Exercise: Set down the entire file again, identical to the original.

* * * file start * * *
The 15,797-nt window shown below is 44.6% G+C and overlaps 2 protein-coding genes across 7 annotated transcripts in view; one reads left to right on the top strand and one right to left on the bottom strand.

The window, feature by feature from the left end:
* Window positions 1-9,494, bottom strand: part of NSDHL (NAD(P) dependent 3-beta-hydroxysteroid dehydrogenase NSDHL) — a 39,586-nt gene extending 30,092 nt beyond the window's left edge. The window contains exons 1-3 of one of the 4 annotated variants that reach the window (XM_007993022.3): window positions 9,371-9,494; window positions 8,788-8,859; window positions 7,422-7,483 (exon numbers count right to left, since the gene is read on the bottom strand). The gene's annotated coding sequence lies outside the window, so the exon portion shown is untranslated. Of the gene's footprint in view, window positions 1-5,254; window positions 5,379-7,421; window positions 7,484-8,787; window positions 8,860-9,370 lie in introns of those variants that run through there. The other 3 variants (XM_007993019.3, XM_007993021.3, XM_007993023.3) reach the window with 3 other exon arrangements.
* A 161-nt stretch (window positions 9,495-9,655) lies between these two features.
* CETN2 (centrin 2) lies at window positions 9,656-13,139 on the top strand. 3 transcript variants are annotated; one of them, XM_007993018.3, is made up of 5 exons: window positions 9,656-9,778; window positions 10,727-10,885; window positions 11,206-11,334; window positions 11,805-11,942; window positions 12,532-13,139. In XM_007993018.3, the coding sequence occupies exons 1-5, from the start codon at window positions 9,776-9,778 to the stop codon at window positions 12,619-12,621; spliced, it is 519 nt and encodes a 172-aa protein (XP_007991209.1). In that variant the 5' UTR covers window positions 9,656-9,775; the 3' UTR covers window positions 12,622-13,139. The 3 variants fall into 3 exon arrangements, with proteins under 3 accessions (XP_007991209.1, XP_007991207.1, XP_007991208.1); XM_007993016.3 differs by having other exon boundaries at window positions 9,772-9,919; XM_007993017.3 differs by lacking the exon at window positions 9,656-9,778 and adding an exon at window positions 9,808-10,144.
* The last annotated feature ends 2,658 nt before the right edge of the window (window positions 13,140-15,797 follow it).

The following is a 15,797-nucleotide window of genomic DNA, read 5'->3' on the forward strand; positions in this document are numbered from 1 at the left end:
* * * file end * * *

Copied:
The 15,797-nt window shown below is 44.6% G+C and overlaps 2 protein-coding genes across 7 annotated transcripts in view; one reads left to right on the top strand and one right to left on the bottom strand.

The window, feature by feature from the left end:
* Window positions 1-9,494, bottom strand: part of NSDHL (NAD(P) dependent 3-beta-hydroxysteroid dehydrogenase NSDHL) — a 39,586-nt gene extending 30,092 nt beyond the window's left edge. The window contains exons 1-3 of one of the 4 annotated variants that reach the window (XM_007993022.3): window positions 9,371-9,494; window positions 8,788-8,859; window positions 7,422-7,483 (exon numbers count right to left, since the gene is read on the bottom strand). The gene's annotated coding sequence lies outside the window, so the exon portion shown is untranslated. Of the gene's footprint in view, window positions 1-5,254; window positions 5,379-7,421; window positions 7,484-8,787; window positions 8,860-9,370 lie in introns of those variants that run through there. The other 3 variants (XM_007993019.3, XM_007993021.3, XM_007993023.3) reach the window with 3 other exon arrangements.
* A 161-nt stretch (window positions 9,495-9,655) lies between these two features.
* CETN2 (centrin 2) lies at window positions 9,656-13,139 on the top strand. 3 transcript variants are annotated; one of them, XM_007993018.3, is made up of 5 exons: window positions 9,656-9,778; window positions 10,727-10,885; window positions 11,206-11,334; window positions 11,805-11,942; window positions 12,532-13,139. In XM_007993018.3, the coding sequence occupies exons 1-5, from the start codon at window positions 9,776-9,778 to the stop codon at window positions 12,619-12,621; spliced, it is 519 nt and encodes a 172-aa protein (XP_007991209.1). In that variant the 5' UTR covers window positions 9,656-9,775; the 3' UTR covers window positions 12,622-13,139. The 3 variants fall into 3 exon arrangements, with proteins under 3 accessions (XP_007991209.1, XP_007991207.1, XP_007991208.1); XM_007993016.3 differs by having other exon boundaries at window positions 9,772-9,919; XM_007993017.3 differs by lacking the exon at window positions 9,656-9,778 and adding an exon at window positions 9,808-10,144.
* The last annotated feature ends 2,658 nt before the right edge of the window (window positions 13,140-15,797 follow it).

The following is a 15,797-nucleotide window of genomic DNA, read 5'->3' on the forward strand; positions in this document are numbered from 1 at the left end: